Author Topic: Swami Vivekananda says women must grow in the footprints of Sita  (Read 997 times)

ramana_maharshi

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THE SAGES OF INDIA
Volume 3, Lectures from Colombo to Almora


This mind is continually changing, always in a state of flux; it is finite, it is broken into pieces. How can nature tell of the Infinite, the Unchangeable, the Unbroken, the Indivisible, the Eternal? It never can.Even in our lives, in the life of every one of us here, there come moments of calmness, perhaps, when we see before us the death of one we loved, when some shock comes to us, or when extreme blessedness comes to us. Many other occasions there are when the mind, as it were, becomes calm, feels for the moment its real nature; and a glimpse of the Infinite beyond, where words cannot reach nor the mind go, is revealed to us.

Consciousness is bound by the senses. Beyond that, beyond the senses, men must go in order to arrive at truths of the spiritual world, and there are even now persons who succeed in going beyond the bounds of the senses. These are called Rishis, because they come face to face with spiritual truths.

Any attempt to modernise our women, if it tries to take our women away from that ideal of Sita, is immediately a failure, as we see every day. The women of India must grow and develop in the footprints of Sita, and that is the only way.

A great landmark in the history of religion is here, the ideal of love for love's sake, work for work's sake, duty for duty's sake, and it for the first time fell from the lips of the greatest of Incarnations, Krishna, and for the first time in the history of humanity, upon the soil of India. The religions of fear and of temptations were gone for ever, and in spite of the fear of hell and temptation of enjoyment in heaven, came the grandest of ideals, love for love's sake, duty for duty's sake, work for work's sake.

There was a book written a year or two ago by a Russian gentleman, who claimed to have found out a very curious life of Jesus Christ, and in one part of the book he says that Christ went to the temple of Jagannath to study with the Brahmins, but became disgusted with their exclusiveness and their idols, and so he went to the Lamas of Tibet instead, became perfect, and went home.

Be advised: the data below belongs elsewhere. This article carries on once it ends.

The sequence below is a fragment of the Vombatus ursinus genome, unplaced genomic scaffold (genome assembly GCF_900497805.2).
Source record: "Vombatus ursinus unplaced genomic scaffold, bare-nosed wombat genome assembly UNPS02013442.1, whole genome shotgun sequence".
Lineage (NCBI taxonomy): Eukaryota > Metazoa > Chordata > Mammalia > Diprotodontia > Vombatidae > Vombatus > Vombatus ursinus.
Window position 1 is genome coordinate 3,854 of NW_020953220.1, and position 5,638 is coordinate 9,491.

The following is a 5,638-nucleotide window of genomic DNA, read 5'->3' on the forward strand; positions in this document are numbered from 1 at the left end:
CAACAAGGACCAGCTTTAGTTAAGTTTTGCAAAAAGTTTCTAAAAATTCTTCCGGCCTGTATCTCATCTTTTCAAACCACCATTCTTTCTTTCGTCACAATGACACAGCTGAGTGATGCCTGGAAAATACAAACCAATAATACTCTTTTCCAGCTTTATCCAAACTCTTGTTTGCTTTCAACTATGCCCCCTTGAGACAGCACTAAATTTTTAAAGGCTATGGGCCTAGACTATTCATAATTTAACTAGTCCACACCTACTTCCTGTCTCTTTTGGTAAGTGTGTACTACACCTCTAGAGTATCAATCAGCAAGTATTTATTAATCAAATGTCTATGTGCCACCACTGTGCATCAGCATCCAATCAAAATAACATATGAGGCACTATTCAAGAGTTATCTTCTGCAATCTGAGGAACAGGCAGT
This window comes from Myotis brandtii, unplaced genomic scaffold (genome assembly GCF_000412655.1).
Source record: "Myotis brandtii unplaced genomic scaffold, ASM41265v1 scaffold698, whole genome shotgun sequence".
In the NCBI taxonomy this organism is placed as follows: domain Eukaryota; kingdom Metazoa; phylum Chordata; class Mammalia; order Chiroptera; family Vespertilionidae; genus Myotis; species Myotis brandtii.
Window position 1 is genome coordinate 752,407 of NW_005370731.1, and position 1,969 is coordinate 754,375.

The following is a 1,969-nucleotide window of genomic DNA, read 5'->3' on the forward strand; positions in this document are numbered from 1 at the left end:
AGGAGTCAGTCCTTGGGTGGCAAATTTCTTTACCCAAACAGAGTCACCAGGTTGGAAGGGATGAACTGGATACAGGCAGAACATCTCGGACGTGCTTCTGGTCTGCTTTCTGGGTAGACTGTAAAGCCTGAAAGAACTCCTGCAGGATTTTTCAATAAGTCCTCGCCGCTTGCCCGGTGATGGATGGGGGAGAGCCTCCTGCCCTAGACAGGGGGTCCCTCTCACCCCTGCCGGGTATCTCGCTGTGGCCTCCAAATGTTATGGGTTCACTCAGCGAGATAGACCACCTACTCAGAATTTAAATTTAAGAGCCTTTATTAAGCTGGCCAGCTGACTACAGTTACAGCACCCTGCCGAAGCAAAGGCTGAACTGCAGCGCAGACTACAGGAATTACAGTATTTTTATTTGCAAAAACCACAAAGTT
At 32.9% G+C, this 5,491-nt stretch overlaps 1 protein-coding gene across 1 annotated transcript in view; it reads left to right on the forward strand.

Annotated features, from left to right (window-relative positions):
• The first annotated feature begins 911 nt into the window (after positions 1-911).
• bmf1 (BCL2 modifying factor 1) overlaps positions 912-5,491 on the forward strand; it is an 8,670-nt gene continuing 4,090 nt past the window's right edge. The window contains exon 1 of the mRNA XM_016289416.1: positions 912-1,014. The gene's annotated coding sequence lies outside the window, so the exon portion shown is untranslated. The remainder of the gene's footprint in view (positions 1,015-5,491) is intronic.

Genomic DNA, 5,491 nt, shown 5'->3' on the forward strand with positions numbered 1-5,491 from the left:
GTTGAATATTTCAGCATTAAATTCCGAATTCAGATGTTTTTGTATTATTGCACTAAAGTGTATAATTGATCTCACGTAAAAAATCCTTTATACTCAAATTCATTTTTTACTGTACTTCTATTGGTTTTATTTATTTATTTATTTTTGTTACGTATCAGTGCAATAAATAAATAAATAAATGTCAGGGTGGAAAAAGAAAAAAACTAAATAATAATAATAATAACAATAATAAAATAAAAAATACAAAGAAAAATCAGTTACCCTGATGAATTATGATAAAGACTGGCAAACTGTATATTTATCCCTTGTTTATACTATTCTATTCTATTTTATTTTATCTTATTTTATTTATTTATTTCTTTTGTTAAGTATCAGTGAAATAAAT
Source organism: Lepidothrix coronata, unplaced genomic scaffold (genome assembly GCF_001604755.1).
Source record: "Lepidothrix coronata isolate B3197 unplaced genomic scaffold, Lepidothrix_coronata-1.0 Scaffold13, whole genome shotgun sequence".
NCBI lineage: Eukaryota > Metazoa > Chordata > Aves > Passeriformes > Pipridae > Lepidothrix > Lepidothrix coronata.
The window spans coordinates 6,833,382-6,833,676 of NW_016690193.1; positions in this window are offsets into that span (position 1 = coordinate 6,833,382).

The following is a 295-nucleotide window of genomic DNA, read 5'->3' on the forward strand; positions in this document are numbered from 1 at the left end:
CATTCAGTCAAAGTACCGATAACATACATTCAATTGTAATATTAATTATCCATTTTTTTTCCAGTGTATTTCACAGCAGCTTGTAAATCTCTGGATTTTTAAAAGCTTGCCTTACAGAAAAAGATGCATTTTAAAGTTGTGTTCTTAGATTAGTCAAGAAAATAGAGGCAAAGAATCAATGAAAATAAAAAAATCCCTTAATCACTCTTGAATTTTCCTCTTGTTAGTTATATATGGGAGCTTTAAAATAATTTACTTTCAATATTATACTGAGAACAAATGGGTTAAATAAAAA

To any man who knows anything about Indian history, that very statement proves that the whole thing was a fraud, because the temple of Jagannath is an old Buddhistic temple. We took this and others over and re-Hinduised them. We shall have to do many things like that yet. That is Jagannath, and there was not one Brahmin there then, and yet we are told that Jesus Christ came to study with the Brahmins there. So says our great Russian archaeologist.


This one great Northern sage, Chaitanya, represented the mad love of the Gopis. Himself a Brahmin, born of one of the most rationalistic families of the day, himself a professor of logic fighting and gaining a word-victory — for, this he had learnt from his childhood as the highest ideal of life and yet through the mercy of some sage the whole life of that man became changed; he gave up his fight, his quarrels, his professorship of logic and became one of the greatest teachers of Bhakti the world has ever known — mad Chaitanya.

His Bhakti rolled over the whole land of Bengal, bringing solace to every one. His love knew no bounds. The saint or the sinner, the Hindu or the Mohammedan, the pure or the impure, the prostitute, the streetwalker — all had a share in his love, all had a share in his mercy: and even to the present day, although greatly degenerated, as everything does become in time, his sect is the refuge of the poor, of the downtrodden, of the outcast, of the weak, of those who have been rejected by all society. But at the same time I must remark for truth's sake that we find this: In the philosophic sects we find wonderful liberalisms.

Source: http://en.wikisource.org/wiki/The_Complete_Works_of_Swami_Vivekananda/Volume_3/Lectures_from_Colombo_to_Almora/The_Sages_of_India